Wildlife Conservation

What You Should Know | Wildlife | Habitat | Populations | Tools | Role of Hunting | Final Quiz


Un-endangered Species

early 1900s exploitation hunterDuring the early 1900s, many North American species of wildlife were in serious trouble. Destruction of habitat and commercial exploitation had reduced some populations to critical levels.

But contrary to popular opinion, hunters were not the cause of this decline. In fact, it was the excise taxes and license fees imposed on sportsmen of this country that largely paid for programs that helped rescue many species from extinction. The following shows just how successful sportsmen have been at helping wildlife.

Canada Goose       Then - 1.1 million      Now - over 3.7 million!
Habitat destruction reduced Canada goose populations to a low of some 1.1 million birds in the late 1940s. Today, there are more than twice that number as a result of wildlife management measures implemented by the nation's conservation agencies.

Trumpeter Swan      Then - only 73 birds      Now - 900!*
In 1935, only 73 trumpeter swans were known to exist in the United States.**
Today, there are some 900 in several national parks and wildlife refuges.

Wild Turkey       Then - 100,000        Now - 4.5 million!**
While records of turkey populations during the early 1900s are vague, estimates are that encroaching civilization and habitat loss may have reduced populations to 100,000 birds or less. Today, conservation programs have restored turkeys to sustainable levels in 49 states with a total population of some 4,500,000 birds.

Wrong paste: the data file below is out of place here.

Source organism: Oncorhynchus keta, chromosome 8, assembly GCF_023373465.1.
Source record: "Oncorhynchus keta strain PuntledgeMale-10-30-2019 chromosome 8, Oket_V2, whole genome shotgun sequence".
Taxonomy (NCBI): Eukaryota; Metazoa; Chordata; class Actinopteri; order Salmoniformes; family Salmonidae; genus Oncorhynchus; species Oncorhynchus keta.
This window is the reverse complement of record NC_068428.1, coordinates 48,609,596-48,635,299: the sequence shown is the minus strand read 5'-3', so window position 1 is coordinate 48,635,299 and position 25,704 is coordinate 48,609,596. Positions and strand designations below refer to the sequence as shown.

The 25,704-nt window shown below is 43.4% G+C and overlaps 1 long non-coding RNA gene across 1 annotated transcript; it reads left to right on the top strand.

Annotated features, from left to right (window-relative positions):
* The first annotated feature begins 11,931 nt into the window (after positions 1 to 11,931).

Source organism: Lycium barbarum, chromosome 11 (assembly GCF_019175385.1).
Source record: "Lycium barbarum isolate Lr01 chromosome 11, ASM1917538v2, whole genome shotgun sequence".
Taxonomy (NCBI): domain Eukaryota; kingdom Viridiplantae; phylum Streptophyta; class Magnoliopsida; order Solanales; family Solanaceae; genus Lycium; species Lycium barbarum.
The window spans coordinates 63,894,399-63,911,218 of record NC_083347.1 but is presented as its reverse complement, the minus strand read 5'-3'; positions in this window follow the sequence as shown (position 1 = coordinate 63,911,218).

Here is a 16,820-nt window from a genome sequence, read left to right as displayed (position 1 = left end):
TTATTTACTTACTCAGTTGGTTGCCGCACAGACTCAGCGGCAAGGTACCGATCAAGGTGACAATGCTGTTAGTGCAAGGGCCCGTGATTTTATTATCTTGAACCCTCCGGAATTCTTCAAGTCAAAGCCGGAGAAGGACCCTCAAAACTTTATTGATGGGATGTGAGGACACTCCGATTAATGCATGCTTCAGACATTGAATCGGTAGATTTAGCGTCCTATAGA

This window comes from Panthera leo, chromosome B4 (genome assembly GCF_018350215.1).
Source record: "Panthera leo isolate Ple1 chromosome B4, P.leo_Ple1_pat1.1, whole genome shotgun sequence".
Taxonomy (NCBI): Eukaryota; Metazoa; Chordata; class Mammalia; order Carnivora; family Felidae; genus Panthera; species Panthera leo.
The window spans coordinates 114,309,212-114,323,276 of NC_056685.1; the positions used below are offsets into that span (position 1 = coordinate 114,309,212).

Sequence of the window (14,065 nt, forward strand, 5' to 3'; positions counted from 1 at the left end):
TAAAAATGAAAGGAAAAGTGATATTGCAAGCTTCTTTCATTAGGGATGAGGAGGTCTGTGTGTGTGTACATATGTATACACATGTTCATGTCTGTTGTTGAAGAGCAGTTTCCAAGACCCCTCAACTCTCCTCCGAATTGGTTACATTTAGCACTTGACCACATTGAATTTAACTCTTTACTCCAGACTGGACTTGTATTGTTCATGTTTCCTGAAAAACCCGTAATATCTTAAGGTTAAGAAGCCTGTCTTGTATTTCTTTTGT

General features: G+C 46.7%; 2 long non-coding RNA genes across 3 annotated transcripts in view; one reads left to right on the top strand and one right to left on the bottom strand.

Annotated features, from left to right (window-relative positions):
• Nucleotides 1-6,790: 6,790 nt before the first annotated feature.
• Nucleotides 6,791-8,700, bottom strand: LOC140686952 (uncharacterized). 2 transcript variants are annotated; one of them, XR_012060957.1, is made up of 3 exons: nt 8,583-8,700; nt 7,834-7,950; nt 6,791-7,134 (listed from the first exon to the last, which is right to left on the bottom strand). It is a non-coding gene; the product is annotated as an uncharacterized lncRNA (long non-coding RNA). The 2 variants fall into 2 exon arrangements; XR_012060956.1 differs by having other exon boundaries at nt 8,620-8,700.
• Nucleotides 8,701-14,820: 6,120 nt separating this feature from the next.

White-tailed Deer       Then - 500,000        Now - 18 million!*
In 1900, an official U.S. Survey estimated less than 500,000 white-tailed deer remaining in the nation. Today, there are about 18 million.

Elk       Then - 41,000       Now - 800,000!*
In 1907, only 41,000 elk could be counted throughout the United States. Today, there are more than 800,000. Most western states now have surplus populations that may be hunted during regulated seasons.

Pronghorn Antelope      Then - 12,000        Now - 1.1 million!*
About 50 years ago, the total United States population of pronghorn antelope was only about 12,000. Today, habitat restoration and restocking programs have helped increase pronghorn populations to more than 1.1 million.

For a list of the species currently listed as endangered, see the U. S. Fish and Wildlife Service at http://endangered.fws.gov/wildlife.html

* Source: National Shooting Sports Foundation, 1996
**In the lower 48 states